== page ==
At least three of the buildings City Limits identified with scattered-site supportive units belong to property owners who have appeared on the Public Advocate’s annual “worst landlord list.” There are almost certainly more, advocates say. In at least eight buildings, including the complex on Intervale Avenue, apartments were once leased by the Department of Homeless Services (DHS) for use as cluster-site homeless shelters—places notorious for their squalid, and at times deadly, conditions. Under the cluster program, DHS paid exorbitant rates for apartments in privately owned buildings but began to phase out the model in 2016, following advocacy by people experiencing homelessness. The city ended the Giuliani-era program last year.

The interviews and apartment visits revealed other issues:

  • Three tenants in a Fordham Heights building with units rented by the nonprofit Postgraduate Center for Mental Health went more than seven months without cooking gas before the utility was restored for some. The building management gave them hot plates and electric burners to use from June to February, they said. The building’s front door does not lock and one of the tenants, a mother of two young children, showed City Limits a letter from a doctor urging the property owner to fix the exposed radiator after her son was scalded by steam from a valve. The building is owned by the limited corporation Valentine Realty Associates.
  • A tenant in a studio apartment rented by the organization Institute for Community Living (ICL) was told he would have to leave the unit and move in with a roommate at a building on Pacific Street. That building is owned by Isaac Schwartz, a landlord twice named to the public advocate’s watchlist and charged in 2018 with conspiring with disgraced cops to turn his buildings into brothels. The tenant disputed the forced move and managed to stay in his Bay Ridge apartment.
  • Another ICL tenant was moved last year into a Ditmas Park building owned by Yechiel Weinberger, number three on the public advocate’s 2015 landlord watchlist. In October 2021, the city sued Weinberger, charging that he “allowed his buildings to deteriorate to the point where they pose an imminent threat to the health and safety of the tenants and the public.” The tenant, who asked to remain anonymous, said they went five months without a stove before being transferred to another apartment. A representative for Weinberger said he rents out hundreds of units for scattered-site supportive housing.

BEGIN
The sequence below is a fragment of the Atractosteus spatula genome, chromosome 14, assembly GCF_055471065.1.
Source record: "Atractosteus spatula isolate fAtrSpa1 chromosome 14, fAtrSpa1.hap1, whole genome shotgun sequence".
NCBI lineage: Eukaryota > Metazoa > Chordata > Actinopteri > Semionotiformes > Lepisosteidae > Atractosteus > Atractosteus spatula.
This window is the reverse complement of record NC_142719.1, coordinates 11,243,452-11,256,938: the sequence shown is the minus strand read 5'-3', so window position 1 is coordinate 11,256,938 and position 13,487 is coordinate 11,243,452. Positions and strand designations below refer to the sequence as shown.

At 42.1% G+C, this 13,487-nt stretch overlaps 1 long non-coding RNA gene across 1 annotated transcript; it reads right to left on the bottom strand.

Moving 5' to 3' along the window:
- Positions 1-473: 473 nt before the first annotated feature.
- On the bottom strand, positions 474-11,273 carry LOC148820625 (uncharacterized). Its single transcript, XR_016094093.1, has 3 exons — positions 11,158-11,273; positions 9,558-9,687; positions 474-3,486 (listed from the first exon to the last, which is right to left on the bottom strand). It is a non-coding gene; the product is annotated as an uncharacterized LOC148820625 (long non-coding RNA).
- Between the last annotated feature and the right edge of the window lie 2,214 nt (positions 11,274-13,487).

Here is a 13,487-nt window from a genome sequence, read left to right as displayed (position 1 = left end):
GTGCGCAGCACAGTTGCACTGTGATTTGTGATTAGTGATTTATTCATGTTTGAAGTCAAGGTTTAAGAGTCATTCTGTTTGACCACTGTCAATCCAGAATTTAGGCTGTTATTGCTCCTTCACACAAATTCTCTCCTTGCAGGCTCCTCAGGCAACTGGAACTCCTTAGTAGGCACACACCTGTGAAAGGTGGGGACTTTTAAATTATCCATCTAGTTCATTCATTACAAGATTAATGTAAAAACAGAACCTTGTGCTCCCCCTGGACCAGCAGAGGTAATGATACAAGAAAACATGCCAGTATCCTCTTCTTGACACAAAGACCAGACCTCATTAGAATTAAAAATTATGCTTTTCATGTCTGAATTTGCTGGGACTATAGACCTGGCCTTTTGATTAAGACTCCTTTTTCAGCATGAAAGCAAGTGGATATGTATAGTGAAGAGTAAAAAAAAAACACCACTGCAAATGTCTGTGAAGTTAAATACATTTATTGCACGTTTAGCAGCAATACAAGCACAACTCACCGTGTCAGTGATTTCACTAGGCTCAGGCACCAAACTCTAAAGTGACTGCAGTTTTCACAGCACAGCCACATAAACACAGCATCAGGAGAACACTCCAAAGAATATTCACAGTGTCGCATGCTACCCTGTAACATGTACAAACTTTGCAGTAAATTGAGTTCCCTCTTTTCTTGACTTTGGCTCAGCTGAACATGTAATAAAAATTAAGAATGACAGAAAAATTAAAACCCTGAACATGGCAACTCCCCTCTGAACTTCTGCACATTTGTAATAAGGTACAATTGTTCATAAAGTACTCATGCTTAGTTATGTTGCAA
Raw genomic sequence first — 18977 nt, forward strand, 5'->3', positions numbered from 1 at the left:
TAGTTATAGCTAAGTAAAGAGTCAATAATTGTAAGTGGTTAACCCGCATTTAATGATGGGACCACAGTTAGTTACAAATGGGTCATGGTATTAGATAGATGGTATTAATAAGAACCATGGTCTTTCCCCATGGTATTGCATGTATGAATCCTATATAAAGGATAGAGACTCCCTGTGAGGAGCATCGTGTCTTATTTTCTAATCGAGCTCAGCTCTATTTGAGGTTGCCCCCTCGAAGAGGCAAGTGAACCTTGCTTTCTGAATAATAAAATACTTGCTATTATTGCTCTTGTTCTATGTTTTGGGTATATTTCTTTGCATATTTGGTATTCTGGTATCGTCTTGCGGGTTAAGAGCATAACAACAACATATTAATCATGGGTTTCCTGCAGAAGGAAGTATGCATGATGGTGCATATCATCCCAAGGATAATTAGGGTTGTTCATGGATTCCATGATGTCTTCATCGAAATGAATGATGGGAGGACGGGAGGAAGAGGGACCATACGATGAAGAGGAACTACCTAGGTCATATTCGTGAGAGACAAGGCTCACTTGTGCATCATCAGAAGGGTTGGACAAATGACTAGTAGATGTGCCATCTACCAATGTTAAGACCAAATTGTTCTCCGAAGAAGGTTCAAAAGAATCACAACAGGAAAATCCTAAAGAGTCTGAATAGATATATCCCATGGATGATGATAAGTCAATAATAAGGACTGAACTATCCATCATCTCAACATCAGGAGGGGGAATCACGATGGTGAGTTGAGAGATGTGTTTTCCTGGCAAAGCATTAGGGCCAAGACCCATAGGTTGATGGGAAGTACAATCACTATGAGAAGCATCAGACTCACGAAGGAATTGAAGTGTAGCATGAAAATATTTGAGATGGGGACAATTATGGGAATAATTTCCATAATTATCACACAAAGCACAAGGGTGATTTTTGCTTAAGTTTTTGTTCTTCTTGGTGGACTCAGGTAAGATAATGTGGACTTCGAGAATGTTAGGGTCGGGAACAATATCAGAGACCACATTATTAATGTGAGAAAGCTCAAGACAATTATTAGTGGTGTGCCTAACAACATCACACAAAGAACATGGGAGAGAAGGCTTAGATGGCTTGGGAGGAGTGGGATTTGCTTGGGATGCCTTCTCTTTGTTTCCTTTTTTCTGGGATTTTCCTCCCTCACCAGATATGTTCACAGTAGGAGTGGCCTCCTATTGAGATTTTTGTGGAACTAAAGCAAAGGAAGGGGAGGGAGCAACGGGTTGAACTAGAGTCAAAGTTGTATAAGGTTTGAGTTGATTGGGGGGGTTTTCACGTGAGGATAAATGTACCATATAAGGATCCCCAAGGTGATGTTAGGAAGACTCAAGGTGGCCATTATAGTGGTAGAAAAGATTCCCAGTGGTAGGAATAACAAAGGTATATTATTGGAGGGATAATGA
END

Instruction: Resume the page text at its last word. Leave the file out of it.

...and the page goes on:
• One Bowery Residents Committee (BRC) scattered-site tenant who spoke with City Limits lives in a building on Davidson Avenue in The Bronx used until recently as a cluster-site shelter. Their former landlord, Joseph Friedman, was twice cited by city comptrollers for maintaining ​​“numerous hazardous and unsanitary conditions.” In June 2021, the city facilitated the purchase of the building and other Friedman-owned clusters by nonprofit developers now tasked with fixing problems left behind, including 229 open HPD violations, mostly for paint and plumbing issues, at the Davidson Avenue building.

City Limits reached out to each of the landlords and their attorneys named in housing court documents. An attorney for Valentine Realty declined to comment on building conditions. Weinberger’s lawyer Arun Perinbasekar said his client rents many apartments to ICL and other nonprofit organizations for use as scattered-site housing and maintains proper conditions. “The units are affordable and maintained in good repair”—exactly what the city needs more of, Perinbasekar said. “It’s a good system that provides housing to people who need it, and one that works well at his properties.”

BRC’s Executive Director Muzzy Rosenblatt acknowledged the issues at the buildings under the previous landlord, but said he was “more optimistic than ever that the needs of our apartments and our tenants will get addressed” under the new nonprofit owners, following the city’s purchase of the units. 

ICL Executive Director Jody Rudin said the organization employs a team of 25 maintenance workers to handle repairs when landlords are not responsive. “ICL strives to have a strong relationship with all of the landlords who own the buildings our clients in scatter site apartments call home,” she added. “Our priority is ensuring our clients have a safe, comfortable place to call home.”